She can only come to one damning conclusion: Mr. Kerry, she says, is ''Unprincipled.''
The one-minute spot, introduced a week ago, did not appear on television, but on President Bush's campaign Web site. And so a new bare-knuckled political use of the World Wide Web showed its head: the Internet attack ad.
When the Web was in its infancy, Internet utopians envisioned a political revolution, predicting that the new medium would engage and empower voters as never before. Much of what they envisioned has come to pass, with the Internet facilitating vigorous debate this year, most dramatically, giving Howard Dean's campaign the ability to raise millions.
But part of the Web's appeal has been its unbridled nature, and it is showing that it can act as a back alley — where punches can be thrown and things can be said that might be deemed out of place, even if just at a particular moment, in the full light of the mainstream media.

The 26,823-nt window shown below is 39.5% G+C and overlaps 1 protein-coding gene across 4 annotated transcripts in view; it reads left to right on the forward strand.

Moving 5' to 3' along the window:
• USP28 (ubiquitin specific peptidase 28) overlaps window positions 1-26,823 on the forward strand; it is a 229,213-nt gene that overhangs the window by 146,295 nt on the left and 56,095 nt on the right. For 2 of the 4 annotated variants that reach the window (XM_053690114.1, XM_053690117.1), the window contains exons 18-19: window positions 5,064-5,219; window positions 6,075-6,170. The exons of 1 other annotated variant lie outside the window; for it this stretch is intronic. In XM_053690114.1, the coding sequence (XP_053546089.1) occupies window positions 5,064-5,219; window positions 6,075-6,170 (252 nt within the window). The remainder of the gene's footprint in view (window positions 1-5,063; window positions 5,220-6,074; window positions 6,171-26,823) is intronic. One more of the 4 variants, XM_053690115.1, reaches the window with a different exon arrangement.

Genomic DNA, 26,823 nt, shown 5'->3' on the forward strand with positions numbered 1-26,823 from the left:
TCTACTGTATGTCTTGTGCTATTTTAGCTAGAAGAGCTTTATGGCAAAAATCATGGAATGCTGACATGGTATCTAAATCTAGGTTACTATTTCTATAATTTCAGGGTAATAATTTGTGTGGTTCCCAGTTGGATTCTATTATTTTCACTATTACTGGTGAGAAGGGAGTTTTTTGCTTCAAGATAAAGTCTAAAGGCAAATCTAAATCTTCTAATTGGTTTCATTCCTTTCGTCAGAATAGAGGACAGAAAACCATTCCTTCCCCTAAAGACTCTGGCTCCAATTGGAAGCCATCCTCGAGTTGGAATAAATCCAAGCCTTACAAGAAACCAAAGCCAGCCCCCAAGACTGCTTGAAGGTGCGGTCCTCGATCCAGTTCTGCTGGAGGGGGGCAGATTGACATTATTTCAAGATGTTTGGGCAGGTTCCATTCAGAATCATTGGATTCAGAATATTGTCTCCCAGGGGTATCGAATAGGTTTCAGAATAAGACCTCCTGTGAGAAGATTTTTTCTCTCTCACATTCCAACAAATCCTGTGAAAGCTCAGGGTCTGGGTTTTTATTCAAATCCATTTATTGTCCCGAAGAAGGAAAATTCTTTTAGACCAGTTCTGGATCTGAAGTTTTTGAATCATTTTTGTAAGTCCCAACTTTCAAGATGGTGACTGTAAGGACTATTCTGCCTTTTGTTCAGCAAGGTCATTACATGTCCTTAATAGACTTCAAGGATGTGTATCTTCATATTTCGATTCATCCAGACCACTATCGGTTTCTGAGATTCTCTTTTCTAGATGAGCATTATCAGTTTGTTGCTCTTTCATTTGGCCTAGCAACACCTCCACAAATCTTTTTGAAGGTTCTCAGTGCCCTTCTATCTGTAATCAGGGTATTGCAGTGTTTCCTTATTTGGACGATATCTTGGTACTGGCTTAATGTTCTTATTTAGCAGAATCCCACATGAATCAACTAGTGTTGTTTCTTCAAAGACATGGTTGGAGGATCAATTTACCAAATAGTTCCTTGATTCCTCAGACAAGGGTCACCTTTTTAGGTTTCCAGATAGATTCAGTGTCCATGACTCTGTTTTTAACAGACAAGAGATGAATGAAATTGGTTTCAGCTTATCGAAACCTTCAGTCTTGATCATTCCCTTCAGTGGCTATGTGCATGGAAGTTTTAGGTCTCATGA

"The principals themselves feel like they can act out there in a way that they wouldn't dare to do in the mainstream media,'' said Jonathan Zittrain, a director of the Berkman Center for Internet and Society at Harvard Law School.
Mr. Bush's campaign, for instance, has not been ready to launch a confrontational television ad, let alone a positive one, because it is trying to cling to the transcendent trappings of the Rose Garden for as long as possible.
But it wanted to rob Mr. Kerry of his claim to be a reformer — by pointing out his support from special interests — without wading too deeply into real campaign waters, said Mark McKinnon, Mr. Bush's chief media strategist.
"Senator Kerry was getting a free ride from a lot of the Democrats, and we felt it was important to point out what he was saying was inconsistent with his record, but we were not prepared to engage that fully yet,'' he said. "The Web offered a modulated way of engaging.''